ARC Grants 2006
The 2006 Discovery grants from the Australian Research Council were announced today and there is little surprize that the number of funded grants is down, and that those supported received less funding than previous years: 917 funded grants for 2006 as opposed to 1,055 for 2005; with a success rate of 24.5%, down from 30.9% last year (http://www.arc.gov.au/funded_grants/DP06_SelectionReport.htm)
But this only tells part of the story. By RFCD (Research Fields, Courses and Disciplines Classification) the position is starker: “Language and Culture” the main location of cultural studies scored 26 grants out of 161, or a success rate of 16.1%. “Arts” generally scored little better with 12 out of 68, or 17.6%.
In my own faculty (Arts, UQ) eight projects were funded: three in philosophy, three in history, one in religion, and one in cultural studies (a project about autobiographical writing).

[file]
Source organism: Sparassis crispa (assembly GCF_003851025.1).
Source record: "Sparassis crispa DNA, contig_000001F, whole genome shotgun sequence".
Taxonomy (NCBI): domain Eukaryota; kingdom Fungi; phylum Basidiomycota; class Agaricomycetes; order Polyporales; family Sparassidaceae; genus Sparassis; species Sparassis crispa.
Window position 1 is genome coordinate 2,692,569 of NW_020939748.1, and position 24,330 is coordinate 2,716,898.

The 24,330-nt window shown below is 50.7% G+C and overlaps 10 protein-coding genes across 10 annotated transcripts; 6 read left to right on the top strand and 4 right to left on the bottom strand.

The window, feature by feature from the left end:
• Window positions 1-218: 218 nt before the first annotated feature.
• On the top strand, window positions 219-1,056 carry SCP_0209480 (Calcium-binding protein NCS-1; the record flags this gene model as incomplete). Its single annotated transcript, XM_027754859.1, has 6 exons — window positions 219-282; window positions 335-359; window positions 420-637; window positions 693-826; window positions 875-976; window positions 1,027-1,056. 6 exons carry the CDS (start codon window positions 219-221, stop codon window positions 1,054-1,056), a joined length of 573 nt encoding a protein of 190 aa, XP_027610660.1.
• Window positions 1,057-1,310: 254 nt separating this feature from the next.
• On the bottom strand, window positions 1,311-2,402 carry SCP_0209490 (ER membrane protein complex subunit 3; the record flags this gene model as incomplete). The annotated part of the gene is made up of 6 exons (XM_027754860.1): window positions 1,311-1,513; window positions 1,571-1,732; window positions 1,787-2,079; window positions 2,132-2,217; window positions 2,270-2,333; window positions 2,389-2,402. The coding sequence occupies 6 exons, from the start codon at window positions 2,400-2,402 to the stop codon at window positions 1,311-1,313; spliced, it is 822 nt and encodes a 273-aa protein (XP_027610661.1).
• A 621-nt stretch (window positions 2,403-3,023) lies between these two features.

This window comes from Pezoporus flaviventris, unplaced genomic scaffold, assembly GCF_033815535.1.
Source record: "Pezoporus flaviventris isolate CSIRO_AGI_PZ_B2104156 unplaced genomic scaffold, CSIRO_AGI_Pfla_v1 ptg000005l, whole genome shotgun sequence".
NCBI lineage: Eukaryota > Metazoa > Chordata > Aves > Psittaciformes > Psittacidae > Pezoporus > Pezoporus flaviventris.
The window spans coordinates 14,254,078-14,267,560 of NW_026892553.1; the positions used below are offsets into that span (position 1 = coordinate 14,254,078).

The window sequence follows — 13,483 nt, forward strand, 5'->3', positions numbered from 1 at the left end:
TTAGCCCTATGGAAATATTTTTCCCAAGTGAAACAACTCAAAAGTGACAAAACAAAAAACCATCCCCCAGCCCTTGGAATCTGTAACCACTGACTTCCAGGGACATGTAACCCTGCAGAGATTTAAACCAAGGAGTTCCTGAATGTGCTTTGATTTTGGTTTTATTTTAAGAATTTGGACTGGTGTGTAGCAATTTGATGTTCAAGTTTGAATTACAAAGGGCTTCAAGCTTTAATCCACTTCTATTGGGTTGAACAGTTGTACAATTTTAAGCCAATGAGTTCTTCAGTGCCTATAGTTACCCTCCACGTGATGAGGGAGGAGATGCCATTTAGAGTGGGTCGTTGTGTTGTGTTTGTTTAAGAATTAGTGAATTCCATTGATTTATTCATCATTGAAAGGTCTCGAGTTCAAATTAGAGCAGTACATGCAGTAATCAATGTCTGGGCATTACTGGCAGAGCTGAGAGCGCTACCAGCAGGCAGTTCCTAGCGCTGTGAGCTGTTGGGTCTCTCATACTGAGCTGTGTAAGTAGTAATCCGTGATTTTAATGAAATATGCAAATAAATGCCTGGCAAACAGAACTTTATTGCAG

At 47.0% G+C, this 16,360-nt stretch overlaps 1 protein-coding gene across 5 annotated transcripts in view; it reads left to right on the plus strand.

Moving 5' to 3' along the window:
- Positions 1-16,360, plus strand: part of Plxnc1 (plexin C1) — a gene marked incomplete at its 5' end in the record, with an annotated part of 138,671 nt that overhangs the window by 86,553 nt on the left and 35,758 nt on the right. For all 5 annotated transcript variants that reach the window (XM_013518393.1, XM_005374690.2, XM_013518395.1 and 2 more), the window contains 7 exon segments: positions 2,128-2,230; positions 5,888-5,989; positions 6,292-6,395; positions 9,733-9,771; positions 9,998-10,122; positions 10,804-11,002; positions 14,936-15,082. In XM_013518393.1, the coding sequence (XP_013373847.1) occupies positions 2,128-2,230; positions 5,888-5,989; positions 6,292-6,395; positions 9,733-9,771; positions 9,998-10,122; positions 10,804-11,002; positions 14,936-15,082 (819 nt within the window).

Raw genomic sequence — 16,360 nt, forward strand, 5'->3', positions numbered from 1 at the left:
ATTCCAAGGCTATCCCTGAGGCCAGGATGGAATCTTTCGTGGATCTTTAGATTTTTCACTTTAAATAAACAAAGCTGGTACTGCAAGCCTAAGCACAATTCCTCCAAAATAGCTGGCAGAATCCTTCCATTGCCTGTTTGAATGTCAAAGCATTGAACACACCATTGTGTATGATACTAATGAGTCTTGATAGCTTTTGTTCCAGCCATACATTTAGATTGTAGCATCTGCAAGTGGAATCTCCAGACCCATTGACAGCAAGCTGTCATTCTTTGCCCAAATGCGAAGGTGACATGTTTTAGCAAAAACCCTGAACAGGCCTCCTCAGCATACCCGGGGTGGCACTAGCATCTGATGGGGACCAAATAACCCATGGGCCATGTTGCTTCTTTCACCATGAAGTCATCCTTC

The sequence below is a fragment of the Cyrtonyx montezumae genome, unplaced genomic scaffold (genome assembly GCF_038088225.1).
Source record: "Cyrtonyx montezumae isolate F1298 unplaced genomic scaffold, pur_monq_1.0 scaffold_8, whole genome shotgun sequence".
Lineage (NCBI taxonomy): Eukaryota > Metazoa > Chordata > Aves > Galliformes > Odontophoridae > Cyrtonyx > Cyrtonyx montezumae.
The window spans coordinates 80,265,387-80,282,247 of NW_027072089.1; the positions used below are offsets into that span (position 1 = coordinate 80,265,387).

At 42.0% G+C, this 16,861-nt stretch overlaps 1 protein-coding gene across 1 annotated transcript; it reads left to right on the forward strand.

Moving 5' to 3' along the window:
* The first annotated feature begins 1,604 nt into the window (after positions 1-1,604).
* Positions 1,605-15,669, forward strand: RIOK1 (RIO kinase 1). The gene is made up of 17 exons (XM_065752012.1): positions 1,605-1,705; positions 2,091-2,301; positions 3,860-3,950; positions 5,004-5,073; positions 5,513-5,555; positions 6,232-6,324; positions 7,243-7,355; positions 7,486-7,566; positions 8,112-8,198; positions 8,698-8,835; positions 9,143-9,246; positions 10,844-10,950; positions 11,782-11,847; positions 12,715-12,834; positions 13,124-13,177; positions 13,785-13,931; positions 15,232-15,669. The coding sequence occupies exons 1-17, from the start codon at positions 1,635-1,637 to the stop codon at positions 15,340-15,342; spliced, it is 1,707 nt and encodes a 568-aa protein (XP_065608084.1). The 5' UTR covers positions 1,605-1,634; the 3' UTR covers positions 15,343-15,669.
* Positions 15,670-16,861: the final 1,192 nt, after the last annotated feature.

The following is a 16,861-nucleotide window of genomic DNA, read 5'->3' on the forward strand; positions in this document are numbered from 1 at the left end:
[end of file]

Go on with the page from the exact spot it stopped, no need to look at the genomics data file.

It’s easy to whinge when things don’t go your way, or when you feel that things that are important to you are neglected. But I think that those of us who identify as cultural studies academics have grounds to question what is happening. Is it simply one of those statistical blips that happen from time to time; is it the pendulum swinging back the other way for a bit (cultural studies has grown largely at the expense of history in recent years); or is it evidence of funding priorities focussing on the “traditional” humanities disciplines? No one can doubt the effect conservative commentators such as Andrew Bolt and Miranda Devine have had on the populist Australian government, and maybe this is one of the inevitable outcomes.
It is certainly the case that many cultural studies projects in recent years have questioned the status quo and the compliant mainstream media. Is it too much a conspriacy theory to suggest that we are seeing the first blooms of political interference in the ARC’s hitherto independent agenda?